THE BLOG
07/11/2011 02:43 pm ET | Updated Sep 10, 2011

Women's World Cup Welcome Escape From Lockouts

Forget the Super Bowl. Forget the NBA finals. Forget the World Series. The U.S. women's World Cup victory over Brazil on Sunday was easily the most entertaining game in the past year. This game had it all: an impossible comeback, controversy, a formidable opponent, dubious officiating, nerve-wracking penalty kicks, and a whole lot of heart.

One year ago, Landon Donovan scored the shot seen round the world, a late-minute goal to keep the U.S. men's hopes alive. The women's game had that and more.

The Americans were given a raw deal 70 minutes into the game when the referee handed out a questionable red card and awarded a penalty kick. The referee then compounded her mistake, giving Brazil a second chance on the penalty kick after another dubious call.

Brazil held onto a 2-1 lead into the late minutes and the game looked all but over. American star Abby Wambach couldn't seem to slip one past the Brazilian goalkeeper. ESPN's Bill Simmons tweeted the sentiments of millions of American viewers: "Damn -- that Wambach shot was USA's big chance. This game is over. There's no way Brazil will blow this now."

But Wambach screamed at her teammates to keep fighting until the very end. They rose to the occasion, serving her up a golden opportunity that she seized, delivering a picture-perfect header into the net and sending the game into penalty kicks, where the Americans triumphed.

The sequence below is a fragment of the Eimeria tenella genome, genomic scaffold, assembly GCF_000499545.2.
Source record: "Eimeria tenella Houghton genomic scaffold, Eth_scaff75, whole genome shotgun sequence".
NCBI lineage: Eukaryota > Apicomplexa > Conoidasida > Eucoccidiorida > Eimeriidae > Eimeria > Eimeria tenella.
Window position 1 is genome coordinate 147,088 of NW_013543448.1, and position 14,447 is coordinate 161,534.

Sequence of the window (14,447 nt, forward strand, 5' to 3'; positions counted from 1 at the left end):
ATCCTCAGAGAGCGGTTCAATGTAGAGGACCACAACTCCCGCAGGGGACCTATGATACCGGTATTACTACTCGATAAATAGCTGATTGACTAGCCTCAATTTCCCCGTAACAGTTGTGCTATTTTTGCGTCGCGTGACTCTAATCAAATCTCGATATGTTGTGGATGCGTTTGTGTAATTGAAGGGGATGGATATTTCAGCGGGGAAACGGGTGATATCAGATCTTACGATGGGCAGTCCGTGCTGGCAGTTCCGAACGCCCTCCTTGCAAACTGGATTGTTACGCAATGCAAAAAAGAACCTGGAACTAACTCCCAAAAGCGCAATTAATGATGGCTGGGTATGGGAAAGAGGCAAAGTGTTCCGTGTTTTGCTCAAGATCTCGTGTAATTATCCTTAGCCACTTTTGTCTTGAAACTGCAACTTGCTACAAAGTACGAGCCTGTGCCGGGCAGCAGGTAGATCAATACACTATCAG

Against all odds. Against the officials. Against the best female soccer player in the world.

This game is why we watch sports. The feeling of being dragged into the depths of misery only to be redeemed with a miracle shot "in the death" as they say.

U-S-A! U-S-A!

What was this game missing?

Commercialism. Greed. Labor disputes. Enormous egos.

These are difficult times to be a sports fan. For the first time in history, two major American sports are in lockout and two others may soon be. Suddenly, sports news is dominated with talk of salary caps, rookie wage scales, and revenue sharing. And this temporary escape from the ugly business of sports will no doubt end too quickly.

But for one Sunday, the American women have reminded us all why we are sports fans in the first place -- the thrill of victory.

Too bad they don't play the World Cup every year.